Monday, October 08, 2007

Brave new words

Tom Hamilton asks: “where does the phrase ‘to bottle it’ come from?” He adds that he could Google it, “But then it wouldn't make a blog post.”

Marvellously, this makes a blog post for me as well as for him.

Brian Barder (hat tip to Google) (sorry, that was silly) says:

The politicians and political commentators have a funny-peculiar way of adopting their own patois to describe current events. Thus none of them seems able to describe a decision by the prime minister not to call a general election this year other than as "bottling it", an expression surely unknown to ordinary people outside Westminster. We're familiar with the idea of a person having "plenty of bottle", which I take to mean something like chutzpah, boldness, readiness to take risks: but this latest cliché seems to mean the opposite, namely playing the coward. The OED online recognises the phrase "to bottle out" as meaning "to lose one's nerve; to back out of an action at the last minute, ‘chicken out’. slang", with a few examples dating back to 1979, almost all from journalism, but in recent days the required inclusion of the 'out' with 'bottle' seems to have got mislaid.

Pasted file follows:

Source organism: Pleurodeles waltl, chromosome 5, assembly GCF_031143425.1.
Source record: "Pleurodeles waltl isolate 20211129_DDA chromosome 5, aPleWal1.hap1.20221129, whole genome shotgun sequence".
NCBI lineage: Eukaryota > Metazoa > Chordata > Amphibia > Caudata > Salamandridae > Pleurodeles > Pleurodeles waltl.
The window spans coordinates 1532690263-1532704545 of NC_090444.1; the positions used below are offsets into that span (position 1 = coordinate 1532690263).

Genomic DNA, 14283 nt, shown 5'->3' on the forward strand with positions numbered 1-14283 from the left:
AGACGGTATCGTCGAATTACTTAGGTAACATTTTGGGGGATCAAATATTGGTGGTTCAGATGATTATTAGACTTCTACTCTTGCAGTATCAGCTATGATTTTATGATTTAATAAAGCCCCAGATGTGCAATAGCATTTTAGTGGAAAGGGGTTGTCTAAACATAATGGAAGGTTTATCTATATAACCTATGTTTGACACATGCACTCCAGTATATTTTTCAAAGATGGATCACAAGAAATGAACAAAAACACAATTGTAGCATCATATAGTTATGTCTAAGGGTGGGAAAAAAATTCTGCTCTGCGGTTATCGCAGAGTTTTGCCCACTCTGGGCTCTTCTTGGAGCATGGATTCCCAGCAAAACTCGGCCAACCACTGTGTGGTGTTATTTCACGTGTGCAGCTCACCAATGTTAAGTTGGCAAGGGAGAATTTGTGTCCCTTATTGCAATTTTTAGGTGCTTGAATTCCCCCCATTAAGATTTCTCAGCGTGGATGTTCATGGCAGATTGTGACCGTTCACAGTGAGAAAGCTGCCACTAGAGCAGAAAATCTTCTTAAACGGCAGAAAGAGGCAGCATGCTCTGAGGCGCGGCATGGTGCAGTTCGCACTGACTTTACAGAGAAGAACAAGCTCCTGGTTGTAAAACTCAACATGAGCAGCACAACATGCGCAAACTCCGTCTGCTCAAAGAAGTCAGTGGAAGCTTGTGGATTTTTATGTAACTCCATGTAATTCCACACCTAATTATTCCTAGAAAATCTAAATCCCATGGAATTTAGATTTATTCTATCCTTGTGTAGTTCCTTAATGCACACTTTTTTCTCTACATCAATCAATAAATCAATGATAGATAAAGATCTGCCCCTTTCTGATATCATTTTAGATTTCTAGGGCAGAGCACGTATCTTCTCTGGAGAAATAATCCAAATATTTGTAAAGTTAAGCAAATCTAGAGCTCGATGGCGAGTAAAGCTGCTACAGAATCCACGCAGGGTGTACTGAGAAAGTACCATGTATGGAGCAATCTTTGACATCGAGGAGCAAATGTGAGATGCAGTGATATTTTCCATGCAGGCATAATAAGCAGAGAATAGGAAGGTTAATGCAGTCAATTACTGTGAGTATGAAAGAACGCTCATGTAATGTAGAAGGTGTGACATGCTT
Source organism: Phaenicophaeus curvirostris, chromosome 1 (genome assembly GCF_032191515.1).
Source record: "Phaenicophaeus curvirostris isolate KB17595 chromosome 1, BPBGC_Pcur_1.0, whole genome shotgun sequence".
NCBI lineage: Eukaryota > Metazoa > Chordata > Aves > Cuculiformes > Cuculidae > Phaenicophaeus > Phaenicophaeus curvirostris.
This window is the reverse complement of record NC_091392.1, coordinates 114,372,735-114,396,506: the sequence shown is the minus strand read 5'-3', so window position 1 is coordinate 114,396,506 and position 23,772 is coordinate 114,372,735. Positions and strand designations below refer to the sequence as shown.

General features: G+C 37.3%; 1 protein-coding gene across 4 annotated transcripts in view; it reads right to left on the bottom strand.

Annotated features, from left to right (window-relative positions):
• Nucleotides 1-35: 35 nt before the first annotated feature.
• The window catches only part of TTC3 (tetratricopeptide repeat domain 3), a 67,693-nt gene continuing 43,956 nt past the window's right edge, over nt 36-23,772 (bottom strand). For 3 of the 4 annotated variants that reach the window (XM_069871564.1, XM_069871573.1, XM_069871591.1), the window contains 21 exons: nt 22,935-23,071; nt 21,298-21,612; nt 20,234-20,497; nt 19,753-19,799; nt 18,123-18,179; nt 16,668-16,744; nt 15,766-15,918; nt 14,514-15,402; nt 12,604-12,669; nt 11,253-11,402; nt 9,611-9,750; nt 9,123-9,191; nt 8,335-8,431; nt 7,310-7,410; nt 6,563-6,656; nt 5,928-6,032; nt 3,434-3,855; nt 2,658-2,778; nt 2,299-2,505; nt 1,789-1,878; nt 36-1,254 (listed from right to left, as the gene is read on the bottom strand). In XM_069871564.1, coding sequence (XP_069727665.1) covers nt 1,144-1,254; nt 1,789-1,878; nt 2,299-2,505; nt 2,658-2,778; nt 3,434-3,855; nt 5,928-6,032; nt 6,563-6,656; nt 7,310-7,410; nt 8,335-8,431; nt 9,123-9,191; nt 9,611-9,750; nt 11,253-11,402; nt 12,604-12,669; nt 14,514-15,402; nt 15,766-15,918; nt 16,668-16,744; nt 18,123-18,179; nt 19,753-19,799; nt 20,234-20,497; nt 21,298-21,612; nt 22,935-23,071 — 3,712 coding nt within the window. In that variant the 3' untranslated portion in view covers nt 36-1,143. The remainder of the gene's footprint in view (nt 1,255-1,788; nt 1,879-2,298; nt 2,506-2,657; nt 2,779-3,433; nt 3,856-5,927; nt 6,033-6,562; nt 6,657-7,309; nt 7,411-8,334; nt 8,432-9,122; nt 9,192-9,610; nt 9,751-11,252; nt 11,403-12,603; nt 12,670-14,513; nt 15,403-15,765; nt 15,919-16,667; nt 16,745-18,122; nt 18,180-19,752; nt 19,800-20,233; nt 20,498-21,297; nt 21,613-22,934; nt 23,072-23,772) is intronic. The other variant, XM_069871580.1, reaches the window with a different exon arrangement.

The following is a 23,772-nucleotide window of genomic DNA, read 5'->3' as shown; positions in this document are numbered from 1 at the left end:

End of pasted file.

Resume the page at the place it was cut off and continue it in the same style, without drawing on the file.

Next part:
Which is good stuff. Reading this, I wondered if there might be some connection to ‘Dutch courage’, the phenomenon by which one becomes braver with the infusion of alcohol – very possibly from a bottle. If so, then ‘bottling it’ would mean that Gordon Brown had sobered up enough to realise that a snap election would be a bad idea. Hmm.

Then I looked at, which suggested:

bottle - courage, balls. eg "he lost his bottle", "he bottled out", "he's got a lot of bottle". The most common explanation of this term is that it comes from the Rhyming Slang 'bottle and glass' - 'arse'. ie. To loose ones bottle, to loose ones arse (incontinence produced by fear).

Interesting, but I’m not convinced. The explanation only really hangs together if the first ‘loose’ in that final sentence is a disregarded spelling mistake while the second ‘loose’ is beautifully apt.

And if we’re on rhyming slang, couldn’t there be a ‘bottle of beer’-‘fear’ connection?

At this point, though (and I’m surprised I lasted this long), I lost interest. You could probably Google it if you wanted…

(On the subject of ‘loosing one’s arse’: the German word for diarrhoea, durchfall, literally means ‘through-fall’. Nice.)

1 comment:

Matt M said...

Bottle of beer / fear doesn't really chime with someone having lost their bottle though - as you'd assume losing your fear would be a good thing. list "bottle" as slang for courage (As in: "he's got a lotta bottle", etc.) - perhaps based on the alcohol connection. So that does make sense: "he's bottled it" = "he's lost his bottle" = "he's lost his courage".